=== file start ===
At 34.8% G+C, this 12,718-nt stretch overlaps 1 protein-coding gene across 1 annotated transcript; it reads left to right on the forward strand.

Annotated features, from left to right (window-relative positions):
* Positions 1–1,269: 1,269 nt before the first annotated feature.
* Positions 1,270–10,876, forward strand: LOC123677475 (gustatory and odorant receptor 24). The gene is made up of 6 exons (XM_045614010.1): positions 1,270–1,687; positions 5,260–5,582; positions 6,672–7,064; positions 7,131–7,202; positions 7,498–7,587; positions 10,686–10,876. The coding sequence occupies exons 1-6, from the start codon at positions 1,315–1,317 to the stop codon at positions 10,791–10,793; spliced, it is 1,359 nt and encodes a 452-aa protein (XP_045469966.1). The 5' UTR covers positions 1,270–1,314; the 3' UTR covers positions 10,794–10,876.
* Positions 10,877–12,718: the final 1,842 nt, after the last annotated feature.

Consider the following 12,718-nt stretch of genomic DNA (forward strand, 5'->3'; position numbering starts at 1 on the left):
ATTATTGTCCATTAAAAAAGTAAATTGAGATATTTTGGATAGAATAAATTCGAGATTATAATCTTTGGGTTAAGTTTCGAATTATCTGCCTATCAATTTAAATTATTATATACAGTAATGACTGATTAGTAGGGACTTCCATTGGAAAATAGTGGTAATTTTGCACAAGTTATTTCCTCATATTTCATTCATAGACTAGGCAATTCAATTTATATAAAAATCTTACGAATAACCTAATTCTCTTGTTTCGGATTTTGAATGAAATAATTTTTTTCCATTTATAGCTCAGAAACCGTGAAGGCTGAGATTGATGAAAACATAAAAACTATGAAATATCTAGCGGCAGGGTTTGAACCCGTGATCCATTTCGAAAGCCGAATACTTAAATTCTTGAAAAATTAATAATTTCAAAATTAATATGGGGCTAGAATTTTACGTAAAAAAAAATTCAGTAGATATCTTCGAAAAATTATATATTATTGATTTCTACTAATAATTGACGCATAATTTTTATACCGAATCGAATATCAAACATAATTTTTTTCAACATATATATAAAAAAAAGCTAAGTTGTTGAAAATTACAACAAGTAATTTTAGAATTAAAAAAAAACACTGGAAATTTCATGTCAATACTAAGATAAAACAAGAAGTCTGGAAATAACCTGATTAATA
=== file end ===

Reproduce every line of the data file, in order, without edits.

At 34.8% G+C, this 12,718-nt stretch overlaps 1 protein-coding gene across 1 annotated transcript; it reads left to right on the forward strand.

Annotated features, from left to right (window-relative positions):
* Positions 1–1,269: 1,269 nt before the first annotated feature.
* Positions 1,270–10,876, forward strand: LOC123677475 (gustatory and odorant receptor 24). The gene is made up of 6 exons (XM_045614010.1): positions 1,270–1,687; positions 5,260–5,582; positions 6,672–7,064; positions 7,131–7,202; positions 7,498–7,587; positions 10,686–10,876. The coding sequence occupies exons 1-6, from the start codon at positions 1,315–1,317 to the stop codon at positions 10,791–10,793; spliced, it is 1,359 nt and encodes a 452-aa protein (XP_045469966.1). The 5' UTR covers positions 1,270–1,314; the 3' UTR covers positions 10,794–10,876.
* Positions 10,877–12,718: the final 1,842 nt, after the last annotated feature.

Consider the following 12,718-nt stretch of genomic DNA (forward strand, 5'->3'; position numbering starts at 1 on the left):
ATTATTGTCCATTAAAAAAGTAAATTGAGATATTTTGGATAGAATAAATTCGAGATTATAATCTTTGGGTTAAGTTTCGAATTATCTGCCTATCAATTTAAATTATTATATACAGTAATGACTGATTAGTAGGGACTTCCATTGGAAAATAGTGGTAATTTTGCACAAGTTATTTCCTCATATTTCATTCATAGACTAGGCAATTCAATTTATATAAAAATCTTACGAATAACCTAATTCTCTTGTTTCGGATTTTGAATGAAATAATTTTTTTCCATTTATAGCTCAGAAACCGTGAAGGCTGAGATTGATGAAAACATAAAAACTATGAAATATCTAGCGGCAGGGTTTGAACCCGTGATCCATTTCGAAAGCCGAATACTTAAATTCTTGAAAAATTAATAATTTCAAAATTAATATGGGGCTAGAATTTTACGTAAAAAAAAATTCAGTAGATATCTTCGAAAAATTATATATTATTGATTTCTACTAATAATTGACGCATAATTTTTATACCGAATCGAATATCAAACATAATTTTTTTCAACATATATATAAAAAAAAGCTAAGTTGTTGAAAATTACAACAAGTAATTTTAGAATTAAAAAAAAACACTGGAAATTTCATGTCAATACTAAGATAAAACAAGAAGTCTGGAAATAACCTGATTAATA